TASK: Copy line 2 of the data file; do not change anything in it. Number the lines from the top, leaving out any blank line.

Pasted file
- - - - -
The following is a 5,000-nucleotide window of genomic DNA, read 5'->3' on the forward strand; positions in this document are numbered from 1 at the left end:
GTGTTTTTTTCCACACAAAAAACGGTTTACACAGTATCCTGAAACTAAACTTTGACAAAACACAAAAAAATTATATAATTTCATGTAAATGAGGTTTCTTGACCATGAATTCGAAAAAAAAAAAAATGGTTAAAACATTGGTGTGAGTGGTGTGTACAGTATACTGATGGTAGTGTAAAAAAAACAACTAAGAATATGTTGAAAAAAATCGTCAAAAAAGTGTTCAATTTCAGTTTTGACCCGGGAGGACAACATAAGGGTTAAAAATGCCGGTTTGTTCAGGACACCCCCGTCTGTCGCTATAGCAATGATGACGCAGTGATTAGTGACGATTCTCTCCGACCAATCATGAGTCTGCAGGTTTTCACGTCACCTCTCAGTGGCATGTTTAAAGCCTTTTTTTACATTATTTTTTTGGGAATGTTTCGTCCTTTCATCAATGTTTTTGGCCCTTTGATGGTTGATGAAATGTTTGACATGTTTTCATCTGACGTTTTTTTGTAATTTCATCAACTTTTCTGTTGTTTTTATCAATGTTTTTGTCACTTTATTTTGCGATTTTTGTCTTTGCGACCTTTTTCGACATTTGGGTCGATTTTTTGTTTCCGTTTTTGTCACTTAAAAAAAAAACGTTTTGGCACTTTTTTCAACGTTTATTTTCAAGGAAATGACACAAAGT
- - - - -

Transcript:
GTGTTTTTTTCCACACAAAAAACGGTTTACACAGTATCCTGAAACTAAACTTTGACAAAACACAAAAAAATTATATAATTTCATGTAAATGAGGTTTCTTGACCATGAATTCGAAAAAAAAAAAAATGGTTAAAACATTGGTGTGAGTGGTGTGTACAGTATACTGATGGTAGTGTAAAAAAAACAACTAAGAATATGTTGAAAAAAATCGTCAAAAAAGTGTTCAATTTCAGTTTTGACCCGGGAGGACAACATAAGGGTTAAAAATGCCGGTTTGTTCAGGACACCCCCGTCTGTCGCTATAGCAATGATGACGCAGTGATTAGTGACGATTCTCTCCGACCAATCATGAGTCTGCAGGTTTTCACGTCACCTCTCAGTGGCATGTTTAAAGCCTTTTTTTACATTATTTTTTTGGGAATGTTTCGTCCTTTCATCAATGTTTTTGGCCCTTTGATGGTTGATGAAATGTTTGACATGTTTTCATCTGACGTTTTTTTGTAATTTCATCAACTTTTCTGTTGTTTTTATCAATGTTTTTGTCACTTTATTTTGCGATTTTTGTCTTTGCGACCTTTTTCGACATTTGGGTCGATTTTTTGTTTCCGTTTTTGTCACTTAAAAAAAAAACGTTTTGGCACTTTTTTCAACGTTTATTTTCAAGGAAATGACACAAAGT